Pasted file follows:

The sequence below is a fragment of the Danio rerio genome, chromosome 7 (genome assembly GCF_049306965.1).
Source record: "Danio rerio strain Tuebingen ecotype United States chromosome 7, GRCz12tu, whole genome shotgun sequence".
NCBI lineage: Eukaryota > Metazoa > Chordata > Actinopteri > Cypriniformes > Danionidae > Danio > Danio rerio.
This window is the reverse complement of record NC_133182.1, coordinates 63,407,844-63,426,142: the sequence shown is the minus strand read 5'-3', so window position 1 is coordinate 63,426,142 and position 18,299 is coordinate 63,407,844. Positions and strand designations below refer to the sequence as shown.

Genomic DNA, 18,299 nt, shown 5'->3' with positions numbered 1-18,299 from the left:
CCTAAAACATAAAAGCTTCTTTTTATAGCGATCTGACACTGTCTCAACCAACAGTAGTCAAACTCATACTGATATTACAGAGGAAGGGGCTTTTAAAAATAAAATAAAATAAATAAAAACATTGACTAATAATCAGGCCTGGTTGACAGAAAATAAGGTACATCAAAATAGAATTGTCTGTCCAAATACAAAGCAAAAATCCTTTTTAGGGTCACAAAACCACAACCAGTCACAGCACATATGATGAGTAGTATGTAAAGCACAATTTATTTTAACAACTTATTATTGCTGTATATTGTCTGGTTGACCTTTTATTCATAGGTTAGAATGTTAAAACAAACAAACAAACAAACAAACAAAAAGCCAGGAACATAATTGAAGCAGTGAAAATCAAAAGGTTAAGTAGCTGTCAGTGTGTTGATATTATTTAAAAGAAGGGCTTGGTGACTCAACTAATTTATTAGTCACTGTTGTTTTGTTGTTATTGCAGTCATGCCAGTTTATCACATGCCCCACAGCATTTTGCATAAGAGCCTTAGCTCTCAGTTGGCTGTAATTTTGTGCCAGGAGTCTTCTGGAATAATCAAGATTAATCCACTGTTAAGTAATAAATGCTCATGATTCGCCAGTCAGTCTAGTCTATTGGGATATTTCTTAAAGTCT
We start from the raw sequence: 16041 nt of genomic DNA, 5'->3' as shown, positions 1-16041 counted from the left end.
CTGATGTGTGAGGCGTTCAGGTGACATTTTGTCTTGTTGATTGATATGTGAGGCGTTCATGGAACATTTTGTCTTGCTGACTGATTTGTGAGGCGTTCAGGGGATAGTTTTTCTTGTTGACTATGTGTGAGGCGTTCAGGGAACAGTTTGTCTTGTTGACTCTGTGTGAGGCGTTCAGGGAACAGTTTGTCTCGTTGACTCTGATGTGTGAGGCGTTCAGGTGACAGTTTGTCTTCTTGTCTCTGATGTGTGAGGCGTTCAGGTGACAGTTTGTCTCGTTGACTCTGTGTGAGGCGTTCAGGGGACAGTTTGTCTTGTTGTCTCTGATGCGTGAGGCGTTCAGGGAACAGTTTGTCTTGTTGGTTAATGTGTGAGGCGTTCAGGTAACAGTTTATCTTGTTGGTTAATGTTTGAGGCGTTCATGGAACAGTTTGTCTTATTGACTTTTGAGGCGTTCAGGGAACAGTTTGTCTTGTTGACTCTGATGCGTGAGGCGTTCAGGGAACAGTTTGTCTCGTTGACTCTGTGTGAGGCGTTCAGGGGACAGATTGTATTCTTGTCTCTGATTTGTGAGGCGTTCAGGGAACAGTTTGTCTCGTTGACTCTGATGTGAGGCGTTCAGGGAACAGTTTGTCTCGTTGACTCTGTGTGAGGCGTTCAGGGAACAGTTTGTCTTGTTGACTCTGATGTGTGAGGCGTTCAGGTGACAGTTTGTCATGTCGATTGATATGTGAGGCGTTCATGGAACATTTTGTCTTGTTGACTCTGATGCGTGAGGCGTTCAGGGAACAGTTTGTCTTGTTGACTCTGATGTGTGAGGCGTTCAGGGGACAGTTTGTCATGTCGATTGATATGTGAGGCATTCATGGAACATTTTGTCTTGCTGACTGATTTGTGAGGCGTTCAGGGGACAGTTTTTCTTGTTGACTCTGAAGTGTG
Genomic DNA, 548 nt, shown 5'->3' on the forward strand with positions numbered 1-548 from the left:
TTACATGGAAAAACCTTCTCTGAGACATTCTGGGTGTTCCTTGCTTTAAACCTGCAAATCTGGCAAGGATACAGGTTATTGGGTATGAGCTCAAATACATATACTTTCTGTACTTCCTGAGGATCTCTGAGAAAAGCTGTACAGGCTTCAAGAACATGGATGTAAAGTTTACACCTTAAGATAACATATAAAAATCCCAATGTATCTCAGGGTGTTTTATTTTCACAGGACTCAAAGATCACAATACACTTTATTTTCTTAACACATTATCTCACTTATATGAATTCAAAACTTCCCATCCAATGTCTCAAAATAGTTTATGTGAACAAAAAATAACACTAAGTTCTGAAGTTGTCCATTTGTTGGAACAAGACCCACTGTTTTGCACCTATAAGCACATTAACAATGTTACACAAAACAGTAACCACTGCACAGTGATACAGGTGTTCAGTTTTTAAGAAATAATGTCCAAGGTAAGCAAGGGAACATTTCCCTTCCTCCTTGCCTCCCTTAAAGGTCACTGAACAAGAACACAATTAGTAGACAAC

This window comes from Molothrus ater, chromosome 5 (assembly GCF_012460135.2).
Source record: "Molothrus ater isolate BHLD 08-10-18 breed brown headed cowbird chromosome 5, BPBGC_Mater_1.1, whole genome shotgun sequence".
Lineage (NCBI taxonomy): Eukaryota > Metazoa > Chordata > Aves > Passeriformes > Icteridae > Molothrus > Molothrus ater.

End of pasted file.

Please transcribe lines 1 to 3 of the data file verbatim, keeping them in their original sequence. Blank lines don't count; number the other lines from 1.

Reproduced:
The sequence below is a fragment of the Danio rerio genome, chromosome 7 (genome assembly GCF_049306965.1).
Source record: "Danio rerio strain Tuebingen ecotype United States chromosome 7, GRCz12tu, whole genome shotgun sequence".
NCBI lineage: Eukaryota > Metazoa > Chordata > Actinopteri > Cypriniformes > Danionidae > Danio > Danio rerio.